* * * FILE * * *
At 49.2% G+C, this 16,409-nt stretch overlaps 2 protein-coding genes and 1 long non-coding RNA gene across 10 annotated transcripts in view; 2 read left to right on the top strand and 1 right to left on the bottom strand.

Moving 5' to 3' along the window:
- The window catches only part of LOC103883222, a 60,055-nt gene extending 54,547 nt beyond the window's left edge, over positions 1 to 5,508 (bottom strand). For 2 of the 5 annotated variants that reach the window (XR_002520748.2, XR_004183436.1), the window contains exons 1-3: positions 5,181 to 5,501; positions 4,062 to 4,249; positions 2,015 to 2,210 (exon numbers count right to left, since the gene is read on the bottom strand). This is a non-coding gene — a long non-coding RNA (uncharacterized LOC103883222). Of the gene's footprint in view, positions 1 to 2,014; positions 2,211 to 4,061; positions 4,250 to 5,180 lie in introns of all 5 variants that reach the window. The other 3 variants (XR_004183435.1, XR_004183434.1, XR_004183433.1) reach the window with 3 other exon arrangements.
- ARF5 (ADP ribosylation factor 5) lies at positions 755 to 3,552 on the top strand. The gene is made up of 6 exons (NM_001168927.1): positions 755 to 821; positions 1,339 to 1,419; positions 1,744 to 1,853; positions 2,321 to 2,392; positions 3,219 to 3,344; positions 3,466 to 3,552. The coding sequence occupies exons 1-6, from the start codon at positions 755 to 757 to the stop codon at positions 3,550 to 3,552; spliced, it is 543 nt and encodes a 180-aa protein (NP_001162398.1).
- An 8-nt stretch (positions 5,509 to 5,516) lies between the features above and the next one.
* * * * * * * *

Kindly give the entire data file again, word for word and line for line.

At 49.2% G+C, this 16,409-nt stretch overlaps 2 protein-coding genes and 1 long non-coding RNA gene across 10 annotated transcripts in view; 2 read left to right on the top strand and 1 right to left on the bottom strand.

Moving 5' to 3' along the window:
- The window catches only part of LOC103883222, a 60,055-nt gene extending 54,547 nt beyond the window's left edge, over positions 1 to 5,508 (bottom strand). For 2 of the 5 annotated variants that reach the window (XR_002520748.2, XR_004183436.1), the window contains exons 1-3: positions 5,181 to 5,501; positions 4,062 to 4,249; positions 2,015 to 2,210 (exon numbers count right to left, since the gene is read on the bottom strand). This is a non-coding gene — a long non-coding RNA (uncharacterized LOC103883222). Of the gene's footprint in view, positions 1 to 2,014; positions 2,211 to 4,061; positions 4,250 to 5,180 lie in introns of all 5 variants that reach the window. The other 3 variants (XR_004183435.1, XR_004183434.1, XR_004183433.1) reach the window with 3 other exon arrangements.
- ARF5 (ADP ribosylation factor 5) lies at positions 755 to 3,552 on the top strand. The gene is made up of 6 exons (NM_001168927.1): positions 755 to 821; positions 1,339 to 1,419; positions 1,744 to 1,853; positions 2,321 to 2,392; positions 3,219 to 3,344; positions 3,466 to 3,552. The coding sequence occupies exons 1-6, from the start codon at positions 755 to 757 to the stop codon at positions 3,550 to 3,552; spliced, it is 543 nt and encodes a 180-aa protein (NP_001162398.1).
- An 8-nt stretch (positions 5,509 to 5,516) lies between the features above and the next one.